Spock – Spock is the one who drives this story as it is his working with a Romulan Senator that he is spreading Vulcan philsophy and promoting the eventual peaceful unification of Vulcans and Romulans. He didn’t tell anyone he was doing this, which felt out of character, and he is pretty stubborn through the episode believing he will be successful. The Romulan senator betrays him but he decides to stay to continue fighting for his goals, but before Picard leaves Picard offers a mind meld so that Spock can see what his father thought of him. This scene is well done, even if Spock’s motives aren’t entirely fleshed out well. It is always great seeing Leonard Nimoy though, and his conversation about humanity with Data and his clashing with Picard were some of the stronger elements of the episode.

Data – Data goes undercover on Romulus with Picard for this two-parter and from this gives us some great moments. Data’s genius is what saves them from the Romulan Betrayal and Sela and it is his connecting with Spock that helps bridge the divide between Picard and Spock. Spock and Data discuss what each of them seeks, that Data is what Spock strives to be (good, emotionless and logical) and Spock has what Data always wanted (emotions, etc.) It is really well done. The second part of Data saving the day comes about from how stupid the Romulans are leaving them in a room with no one to guard them and an open computer. It is so dumb but Data using that access to free them makes sense.

Picard – Picard is the bridge between Sarek and Spock in more ways than one this episode. He’s the diplomat and we see that in how he strongarms the Klingons to help them through diplomacy and in his distrust of the entire situation with Romulus. In the end the Romulan plot is revealed but Picard is shown that there is still a chance for peace in the long term and offers Sarek’s memories to Spock in a mind meld as his parting gift.

The Unification Movement – The Unification Movement is really cool as Romulan Society is a totalitarian run. The Tal Shiar have everyone afraid and Romulan superiority is preached above all else. Vulcan philosophy is the counter to that and through ambassador Spock we see the younger generation of Romulans taking to his ideas, showing that maybe someday there can be peace once again between Romulans and Vulcans.

Romulan Betrayal – The Senator supporting the Unification Movement was using it as a front to gain power and prestige within the government and gives them all up. This betrayal was clever and well done and made sense. For him it was as much a matter of survival for him and the people he represented, knowing that the members of the Unification Movement were enemies of the State. I wish he’d shown up more after the betrayal as the Senator, Pardek was around for the Khitomer Accords. I wanted to see more of what drove his philosophy.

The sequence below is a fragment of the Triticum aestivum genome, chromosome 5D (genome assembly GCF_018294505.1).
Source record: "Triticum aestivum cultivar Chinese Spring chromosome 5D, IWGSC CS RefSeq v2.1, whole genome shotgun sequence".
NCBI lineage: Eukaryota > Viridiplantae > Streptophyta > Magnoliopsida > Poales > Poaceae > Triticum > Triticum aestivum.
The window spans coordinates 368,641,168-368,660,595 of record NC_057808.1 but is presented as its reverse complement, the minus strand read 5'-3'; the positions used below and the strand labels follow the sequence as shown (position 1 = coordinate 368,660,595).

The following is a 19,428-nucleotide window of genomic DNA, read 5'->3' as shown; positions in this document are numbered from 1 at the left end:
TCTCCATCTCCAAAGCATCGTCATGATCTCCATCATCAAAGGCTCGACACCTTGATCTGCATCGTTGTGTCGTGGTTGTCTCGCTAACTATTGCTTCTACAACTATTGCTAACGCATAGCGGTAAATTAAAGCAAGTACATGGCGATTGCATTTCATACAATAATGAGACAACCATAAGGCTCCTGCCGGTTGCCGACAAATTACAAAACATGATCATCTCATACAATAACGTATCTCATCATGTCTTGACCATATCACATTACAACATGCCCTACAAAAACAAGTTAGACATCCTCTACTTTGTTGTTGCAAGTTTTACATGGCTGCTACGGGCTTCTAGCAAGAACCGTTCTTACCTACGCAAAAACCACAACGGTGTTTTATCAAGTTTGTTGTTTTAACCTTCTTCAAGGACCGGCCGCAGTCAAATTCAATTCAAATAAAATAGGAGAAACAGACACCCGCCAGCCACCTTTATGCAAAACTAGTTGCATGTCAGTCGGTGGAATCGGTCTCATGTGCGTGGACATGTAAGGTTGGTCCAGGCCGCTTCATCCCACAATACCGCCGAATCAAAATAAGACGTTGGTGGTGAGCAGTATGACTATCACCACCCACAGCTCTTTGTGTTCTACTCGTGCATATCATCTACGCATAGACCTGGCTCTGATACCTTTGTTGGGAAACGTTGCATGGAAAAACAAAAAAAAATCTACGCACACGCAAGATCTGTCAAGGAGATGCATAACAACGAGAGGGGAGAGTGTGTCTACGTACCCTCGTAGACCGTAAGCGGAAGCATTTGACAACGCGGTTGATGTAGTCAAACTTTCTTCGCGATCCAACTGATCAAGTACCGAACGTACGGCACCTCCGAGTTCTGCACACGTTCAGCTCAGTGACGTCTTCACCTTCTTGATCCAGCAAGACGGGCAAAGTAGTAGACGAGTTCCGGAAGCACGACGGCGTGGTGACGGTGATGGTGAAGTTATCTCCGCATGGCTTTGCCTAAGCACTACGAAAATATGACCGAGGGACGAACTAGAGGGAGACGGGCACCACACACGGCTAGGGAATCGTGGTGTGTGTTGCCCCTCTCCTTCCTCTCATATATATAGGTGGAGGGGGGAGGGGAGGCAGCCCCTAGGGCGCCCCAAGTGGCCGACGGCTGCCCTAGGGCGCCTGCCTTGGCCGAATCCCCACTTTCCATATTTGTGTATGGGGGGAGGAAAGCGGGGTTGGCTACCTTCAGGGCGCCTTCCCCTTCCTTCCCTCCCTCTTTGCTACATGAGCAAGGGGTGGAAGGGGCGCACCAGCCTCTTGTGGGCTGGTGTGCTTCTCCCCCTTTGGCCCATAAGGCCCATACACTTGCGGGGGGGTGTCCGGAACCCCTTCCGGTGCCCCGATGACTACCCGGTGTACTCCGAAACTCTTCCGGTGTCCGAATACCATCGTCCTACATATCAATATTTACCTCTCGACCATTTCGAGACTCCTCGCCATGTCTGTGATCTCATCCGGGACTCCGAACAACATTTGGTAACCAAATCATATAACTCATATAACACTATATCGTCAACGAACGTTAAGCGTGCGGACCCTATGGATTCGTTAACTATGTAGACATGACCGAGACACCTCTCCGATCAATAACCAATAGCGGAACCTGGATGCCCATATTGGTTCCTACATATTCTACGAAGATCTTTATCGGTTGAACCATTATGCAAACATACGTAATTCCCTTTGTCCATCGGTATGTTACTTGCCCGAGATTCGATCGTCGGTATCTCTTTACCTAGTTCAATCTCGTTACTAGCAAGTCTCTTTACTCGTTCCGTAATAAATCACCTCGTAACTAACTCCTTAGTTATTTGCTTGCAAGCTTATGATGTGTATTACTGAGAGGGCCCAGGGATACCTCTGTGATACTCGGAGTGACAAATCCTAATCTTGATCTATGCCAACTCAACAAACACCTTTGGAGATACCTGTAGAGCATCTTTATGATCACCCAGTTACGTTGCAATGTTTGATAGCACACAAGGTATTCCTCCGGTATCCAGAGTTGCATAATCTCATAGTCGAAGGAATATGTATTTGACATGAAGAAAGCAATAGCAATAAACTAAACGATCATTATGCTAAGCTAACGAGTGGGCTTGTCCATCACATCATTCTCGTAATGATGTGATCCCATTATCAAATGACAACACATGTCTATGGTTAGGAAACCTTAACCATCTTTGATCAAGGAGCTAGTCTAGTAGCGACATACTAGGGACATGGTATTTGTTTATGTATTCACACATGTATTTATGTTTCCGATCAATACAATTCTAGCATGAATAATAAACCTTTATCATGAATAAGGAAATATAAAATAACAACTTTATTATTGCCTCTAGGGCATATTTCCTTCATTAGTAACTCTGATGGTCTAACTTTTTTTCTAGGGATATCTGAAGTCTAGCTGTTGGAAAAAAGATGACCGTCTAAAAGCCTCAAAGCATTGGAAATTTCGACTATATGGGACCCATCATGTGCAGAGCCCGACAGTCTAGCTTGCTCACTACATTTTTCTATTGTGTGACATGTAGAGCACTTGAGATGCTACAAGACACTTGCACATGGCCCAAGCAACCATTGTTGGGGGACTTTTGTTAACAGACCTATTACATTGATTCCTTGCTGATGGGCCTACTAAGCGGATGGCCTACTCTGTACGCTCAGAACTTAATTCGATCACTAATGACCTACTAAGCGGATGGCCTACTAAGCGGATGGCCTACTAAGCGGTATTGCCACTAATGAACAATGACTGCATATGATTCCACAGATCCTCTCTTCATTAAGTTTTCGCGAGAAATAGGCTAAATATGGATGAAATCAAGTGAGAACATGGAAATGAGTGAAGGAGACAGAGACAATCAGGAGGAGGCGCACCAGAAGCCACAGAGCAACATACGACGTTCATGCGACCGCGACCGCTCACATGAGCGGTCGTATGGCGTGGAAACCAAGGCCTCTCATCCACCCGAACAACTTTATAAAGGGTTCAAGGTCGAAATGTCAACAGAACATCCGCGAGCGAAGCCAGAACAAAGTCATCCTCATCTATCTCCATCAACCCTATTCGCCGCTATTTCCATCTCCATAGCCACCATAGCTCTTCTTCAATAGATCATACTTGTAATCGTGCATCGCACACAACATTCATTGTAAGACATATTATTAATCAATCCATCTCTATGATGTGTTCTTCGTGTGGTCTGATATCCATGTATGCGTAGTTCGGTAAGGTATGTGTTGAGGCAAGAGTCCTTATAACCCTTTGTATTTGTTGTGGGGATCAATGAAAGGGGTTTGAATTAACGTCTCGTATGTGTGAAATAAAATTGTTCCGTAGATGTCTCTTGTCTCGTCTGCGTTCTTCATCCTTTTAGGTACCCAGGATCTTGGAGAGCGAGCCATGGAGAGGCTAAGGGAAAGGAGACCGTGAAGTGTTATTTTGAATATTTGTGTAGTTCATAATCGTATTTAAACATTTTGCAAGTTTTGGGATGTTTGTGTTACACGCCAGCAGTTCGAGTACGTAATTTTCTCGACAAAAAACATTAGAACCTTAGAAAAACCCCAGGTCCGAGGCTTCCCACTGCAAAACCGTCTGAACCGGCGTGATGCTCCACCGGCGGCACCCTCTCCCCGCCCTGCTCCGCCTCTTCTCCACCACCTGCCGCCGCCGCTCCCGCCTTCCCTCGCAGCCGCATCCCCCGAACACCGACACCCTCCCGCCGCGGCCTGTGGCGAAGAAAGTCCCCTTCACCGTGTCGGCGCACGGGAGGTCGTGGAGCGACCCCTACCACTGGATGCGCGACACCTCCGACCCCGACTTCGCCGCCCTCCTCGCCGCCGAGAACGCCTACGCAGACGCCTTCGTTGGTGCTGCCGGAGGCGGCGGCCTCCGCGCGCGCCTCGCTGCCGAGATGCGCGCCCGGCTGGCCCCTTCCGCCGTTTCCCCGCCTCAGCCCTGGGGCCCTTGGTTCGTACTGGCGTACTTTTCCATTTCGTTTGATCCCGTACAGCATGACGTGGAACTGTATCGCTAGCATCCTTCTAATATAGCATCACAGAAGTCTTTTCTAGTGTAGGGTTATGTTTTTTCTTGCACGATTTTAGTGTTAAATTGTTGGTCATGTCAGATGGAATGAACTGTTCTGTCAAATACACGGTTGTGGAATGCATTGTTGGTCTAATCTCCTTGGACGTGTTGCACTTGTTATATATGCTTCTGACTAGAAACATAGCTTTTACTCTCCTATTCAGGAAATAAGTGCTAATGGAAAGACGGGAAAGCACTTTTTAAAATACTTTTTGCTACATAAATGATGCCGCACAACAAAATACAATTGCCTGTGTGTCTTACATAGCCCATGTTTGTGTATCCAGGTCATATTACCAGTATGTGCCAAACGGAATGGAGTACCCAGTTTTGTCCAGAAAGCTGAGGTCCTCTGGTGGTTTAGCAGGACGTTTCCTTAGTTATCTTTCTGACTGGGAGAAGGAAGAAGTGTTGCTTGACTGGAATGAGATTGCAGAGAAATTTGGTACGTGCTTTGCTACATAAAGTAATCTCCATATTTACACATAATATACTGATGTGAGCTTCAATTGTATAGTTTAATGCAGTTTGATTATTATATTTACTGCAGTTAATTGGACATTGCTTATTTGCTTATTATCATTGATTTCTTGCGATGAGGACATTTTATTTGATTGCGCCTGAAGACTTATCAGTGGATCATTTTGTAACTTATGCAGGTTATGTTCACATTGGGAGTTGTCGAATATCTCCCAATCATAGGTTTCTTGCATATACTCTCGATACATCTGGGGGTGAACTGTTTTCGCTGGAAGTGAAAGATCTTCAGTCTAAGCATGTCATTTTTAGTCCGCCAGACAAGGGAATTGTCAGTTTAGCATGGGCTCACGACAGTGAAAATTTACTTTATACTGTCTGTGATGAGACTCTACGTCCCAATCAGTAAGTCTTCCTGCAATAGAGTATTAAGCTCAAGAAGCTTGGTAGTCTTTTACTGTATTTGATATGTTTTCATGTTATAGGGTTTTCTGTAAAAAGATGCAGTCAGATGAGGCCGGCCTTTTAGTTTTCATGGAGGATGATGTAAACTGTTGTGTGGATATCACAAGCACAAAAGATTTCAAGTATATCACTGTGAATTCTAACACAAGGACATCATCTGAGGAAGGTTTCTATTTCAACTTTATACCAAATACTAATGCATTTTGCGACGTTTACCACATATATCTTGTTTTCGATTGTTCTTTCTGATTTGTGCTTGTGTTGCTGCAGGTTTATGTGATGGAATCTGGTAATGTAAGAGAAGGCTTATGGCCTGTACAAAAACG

Okay:

Sela -I like that Sela is back, Denise Crosby is fantastic in the role and like Spock she is also part human but embraces the alien side of herself. This was something that could have been explored given that Data gets this treatment with Spock. Her plan is to occupy Vulcan and from there get the Romulans a foothold in Federation space. Given that the Federation was still largely peaceful during this time, it probably would have worked. The problem is how she is written, after Spock refuses to give her speech to the Vulcans and Federation and she has to use a hologram she leaves the room with her guards. Our heroes ambush her after that as there is no one in the room and they can hack the threat, ending the threat.

Cons:

The Romulan Plan and Threat – Occupying Vulcan, might have worked. For how long I’m unsure about but if getting a foothold in Federation Space is what the Romulans want than they should keep their hostages watched. Sela and her guards leaving her office unguarded was one of the dumbest things in any episode. It also seems to be a pattern where Romulans leaving is why they get defeated. This completely ruins the threat established and hurt the overall quality of the episode.

My scores will be below this summary but here are my thoughts on the story overall. This was a solid two-parter that had a lot of good ideas that were not fully explored. What the Romulans wanted with Vulcan felt haphazard and not well thought out, Spock not telling the Federation struck me extremely stupid and put more people at risk besides those in the Unification Movement and leaving unguarded prisoners is a far too common easy out in “Trek” writing. I love the Romulans and this was a good exploration of some of the people within their society, I just wish we’d gotten more details beyond everyone being tied to the Government or part of the Unification movement. Nuance and greater depth would have made this story amazing, rather than simply enjoyable and good.

“Unification Part 1” score: 8 / 10 Solid mystery plot and reveal.

“Unification Part 2” score: 7.4 / 10 Good character moments but brought down by the stupidity of the Romulan enemy actions.

Final Score: 7.7 / 10 Enjoyable and had good guest appearances but needed a stronger plot, especially in regards to the Romulan plans and endgame.